TAMPA — Post-9/11 veterans and their family members now have a new, more affordable option for mental health services.
The Steven A. Cohen Military Family Clinic at Aspire Health Partners, which officially opened Monday at a ceremony attended by Gov. Ron DeSantis, U.S. Rep. Kathy Castor and Mayor Jane Castor, offers treatment plans to veterans for conditions such as post-traumatic stress disorder, anxiety and depression. Services also are available to their spouses and children, either on campus or in their homes through telehealth options.
Transportation to and from the clinic is free. For patients who are uninsured or whose insurance is unable to cover treatment, the clinic will use grant funding to cover expenses.
“This is not about profit. This is about mission,” said Anthony Hassan, CEO of the Cohen Veterans Network.
Through a $275 million commitment from billionaire Steven Cohen, the Cohen Veterans Network plans to open 25 low-cost clinics across the U.S. by 2020. The Tampa clinic, run in partnership with Aspire Health Partners and built with approximately $8 million in seed money, marks the network’s 13th facility and the first in Florida. Plans are already underway for a Jacksonville clinic.
Cohen, whose hedge fund faced criminal charges in 2013 for insider trading, began major funding for veteran services around 2010 when his son Robert deployed to Afghanistan with the Marines.
The goal of the Cohen Veterans Network clinics is to fill mental health service gaps that the Department of Veteran Affairs and other agencies are unable to fill, including treatment plans for the entire military family.
“Florida continues to lag behind other states when it comes to mental health care services,” Congresswoman Castor said.
DeSantis noted that while state initiatives and local VA hospitals have made advances in treating warriors’ physical wounds and connecting them to benefits, the Cohen Veterans Network can more easily adapt to veterans’ mental health needs.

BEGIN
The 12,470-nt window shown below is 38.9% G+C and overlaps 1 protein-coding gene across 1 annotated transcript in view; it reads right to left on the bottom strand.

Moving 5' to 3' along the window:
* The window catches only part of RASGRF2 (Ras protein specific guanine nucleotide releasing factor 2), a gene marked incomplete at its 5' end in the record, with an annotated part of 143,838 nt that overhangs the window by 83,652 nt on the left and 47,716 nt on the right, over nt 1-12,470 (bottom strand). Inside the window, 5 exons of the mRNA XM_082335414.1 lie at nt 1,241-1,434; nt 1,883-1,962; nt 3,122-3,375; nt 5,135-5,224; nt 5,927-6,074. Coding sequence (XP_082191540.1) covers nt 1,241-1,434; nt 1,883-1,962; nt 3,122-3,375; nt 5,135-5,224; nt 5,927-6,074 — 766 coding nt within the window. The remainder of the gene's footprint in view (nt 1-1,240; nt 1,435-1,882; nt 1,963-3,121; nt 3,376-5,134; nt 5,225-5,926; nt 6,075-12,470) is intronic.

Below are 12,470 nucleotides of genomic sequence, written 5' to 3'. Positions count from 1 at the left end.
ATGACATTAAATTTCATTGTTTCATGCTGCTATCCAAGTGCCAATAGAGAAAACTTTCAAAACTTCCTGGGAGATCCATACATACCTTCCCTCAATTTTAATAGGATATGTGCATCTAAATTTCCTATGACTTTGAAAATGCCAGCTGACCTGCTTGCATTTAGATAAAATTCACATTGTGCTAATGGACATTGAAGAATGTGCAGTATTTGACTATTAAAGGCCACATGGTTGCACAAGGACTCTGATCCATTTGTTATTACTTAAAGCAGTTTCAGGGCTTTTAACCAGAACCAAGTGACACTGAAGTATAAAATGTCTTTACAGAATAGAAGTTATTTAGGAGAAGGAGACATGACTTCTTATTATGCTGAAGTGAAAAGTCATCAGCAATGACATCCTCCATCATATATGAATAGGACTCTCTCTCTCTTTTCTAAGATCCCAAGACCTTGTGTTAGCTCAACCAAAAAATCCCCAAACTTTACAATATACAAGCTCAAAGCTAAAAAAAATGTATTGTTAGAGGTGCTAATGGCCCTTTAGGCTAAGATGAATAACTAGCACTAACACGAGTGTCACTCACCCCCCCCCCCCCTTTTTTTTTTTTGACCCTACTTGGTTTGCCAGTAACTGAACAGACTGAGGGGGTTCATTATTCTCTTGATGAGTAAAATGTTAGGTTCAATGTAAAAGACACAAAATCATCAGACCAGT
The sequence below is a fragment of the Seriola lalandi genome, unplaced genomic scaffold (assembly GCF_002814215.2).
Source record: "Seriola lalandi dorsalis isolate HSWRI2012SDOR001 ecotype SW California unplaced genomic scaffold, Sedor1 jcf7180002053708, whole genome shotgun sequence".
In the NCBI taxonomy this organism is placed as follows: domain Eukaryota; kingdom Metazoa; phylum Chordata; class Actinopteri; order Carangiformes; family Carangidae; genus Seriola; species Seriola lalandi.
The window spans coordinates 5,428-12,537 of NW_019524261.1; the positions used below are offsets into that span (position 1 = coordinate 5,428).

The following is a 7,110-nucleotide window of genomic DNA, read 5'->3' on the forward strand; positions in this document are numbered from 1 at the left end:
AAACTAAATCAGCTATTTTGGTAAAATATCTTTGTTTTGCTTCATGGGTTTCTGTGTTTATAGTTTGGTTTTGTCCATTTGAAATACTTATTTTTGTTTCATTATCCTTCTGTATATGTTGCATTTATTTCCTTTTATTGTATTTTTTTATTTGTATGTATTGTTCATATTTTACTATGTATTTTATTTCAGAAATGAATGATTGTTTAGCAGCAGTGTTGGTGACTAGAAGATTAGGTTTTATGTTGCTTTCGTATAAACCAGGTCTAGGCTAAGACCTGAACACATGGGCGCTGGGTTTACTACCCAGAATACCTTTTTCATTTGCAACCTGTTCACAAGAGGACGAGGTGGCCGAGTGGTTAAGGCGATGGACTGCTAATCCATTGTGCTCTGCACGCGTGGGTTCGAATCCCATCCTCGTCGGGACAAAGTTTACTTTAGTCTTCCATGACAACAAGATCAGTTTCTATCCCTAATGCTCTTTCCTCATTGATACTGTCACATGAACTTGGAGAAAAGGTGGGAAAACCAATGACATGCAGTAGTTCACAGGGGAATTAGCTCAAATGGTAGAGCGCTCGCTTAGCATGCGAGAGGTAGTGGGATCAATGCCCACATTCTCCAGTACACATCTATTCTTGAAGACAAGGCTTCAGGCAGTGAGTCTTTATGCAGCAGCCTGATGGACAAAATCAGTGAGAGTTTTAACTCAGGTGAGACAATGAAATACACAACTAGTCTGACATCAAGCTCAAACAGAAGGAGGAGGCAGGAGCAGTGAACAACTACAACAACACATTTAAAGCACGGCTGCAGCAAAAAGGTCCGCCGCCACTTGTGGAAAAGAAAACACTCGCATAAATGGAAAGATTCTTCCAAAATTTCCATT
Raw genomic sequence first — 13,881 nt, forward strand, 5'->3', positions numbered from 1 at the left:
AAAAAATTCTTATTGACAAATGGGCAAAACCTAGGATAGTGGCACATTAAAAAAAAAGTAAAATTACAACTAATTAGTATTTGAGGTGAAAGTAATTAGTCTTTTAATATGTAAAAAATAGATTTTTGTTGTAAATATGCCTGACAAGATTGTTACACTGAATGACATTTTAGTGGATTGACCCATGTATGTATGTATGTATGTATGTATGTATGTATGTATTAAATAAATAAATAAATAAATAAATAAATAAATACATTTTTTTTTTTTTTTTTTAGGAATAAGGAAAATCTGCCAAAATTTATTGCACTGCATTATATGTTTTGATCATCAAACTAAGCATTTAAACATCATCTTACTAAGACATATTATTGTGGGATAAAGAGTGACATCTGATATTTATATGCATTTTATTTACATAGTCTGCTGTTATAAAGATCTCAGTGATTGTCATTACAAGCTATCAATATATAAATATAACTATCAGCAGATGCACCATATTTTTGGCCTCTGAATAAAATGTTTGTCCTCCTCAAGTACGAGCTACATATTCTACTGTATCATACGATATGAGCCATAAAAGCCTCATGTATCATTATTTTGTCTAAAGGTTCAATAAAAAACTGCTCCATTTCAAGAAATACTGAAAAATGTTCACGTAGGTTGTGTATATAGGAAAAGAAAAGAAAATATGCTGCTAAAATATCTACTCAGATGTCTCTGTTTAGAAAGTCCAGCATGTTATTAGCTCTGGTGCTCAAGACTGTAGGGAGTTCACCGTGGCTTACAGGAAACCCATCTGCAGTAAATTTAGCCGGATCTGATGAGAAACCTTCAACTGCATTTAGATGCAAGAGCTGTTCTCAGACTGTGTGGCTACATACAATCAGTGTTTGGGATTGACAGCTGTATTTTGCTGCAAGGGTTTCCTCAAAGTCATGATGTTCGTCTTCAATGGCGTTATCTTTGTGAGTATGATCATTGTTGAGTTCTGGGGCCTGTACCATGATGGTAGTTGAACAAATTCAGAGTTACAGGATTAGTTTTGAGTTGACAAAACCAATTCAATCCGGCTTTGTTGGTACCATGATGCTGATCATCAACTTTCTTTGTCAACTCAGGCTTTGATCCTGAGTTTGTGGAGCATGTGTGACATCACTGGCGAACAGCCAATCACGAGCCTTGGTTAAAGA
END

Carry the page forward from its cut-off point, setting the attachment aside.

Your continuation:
“If something isn’t working, they can change really quickly and try to find something else,” DeSantis said. “They don’t have to go to Congress to get the law changed or go through a rule maker or any of that.”
Hassan, the network chief executive, noted that the company has no interest in replacing the VA, where Tampa veterans already seek mental health care. The new Tampa clinic is meant to serve as an alternative, he said, with same day crisis appointments available.
To emphasize the necessity of mental health treatment access, Ryan Pitts, a Medal of Honor recipient, noted that even when compared to his training and combat experiences, the hardest thing he ever had to do was contact a mental health provider.
Pitts suffered bouts of anxiety and depression while transitioning to civilian life. It strained his relationship with his wife and children. Mental health providers were able to help him manage it all.
“My only regret is that I waited as long as I did to do it,” he said.
Mayor Castor experienced the need for therapy options firsthand as Tampa police chief. During her tenure she helped launched a week-long mental health retreat for officers. The responses she got from participants were overwhelmingly positive, with some spouses even claiming the therapy bought back their loved ones, Castor said.
More than 12,000 veterans and their family members have already been served by Cohen Veterans Network clinics, with about 500 patients expected at the Tampa clinic within the first year.
Editor’s note: An earlier version of this story described incorrectly how services at the new clinic compare with those offered by the Department of Veteran’s Affairs.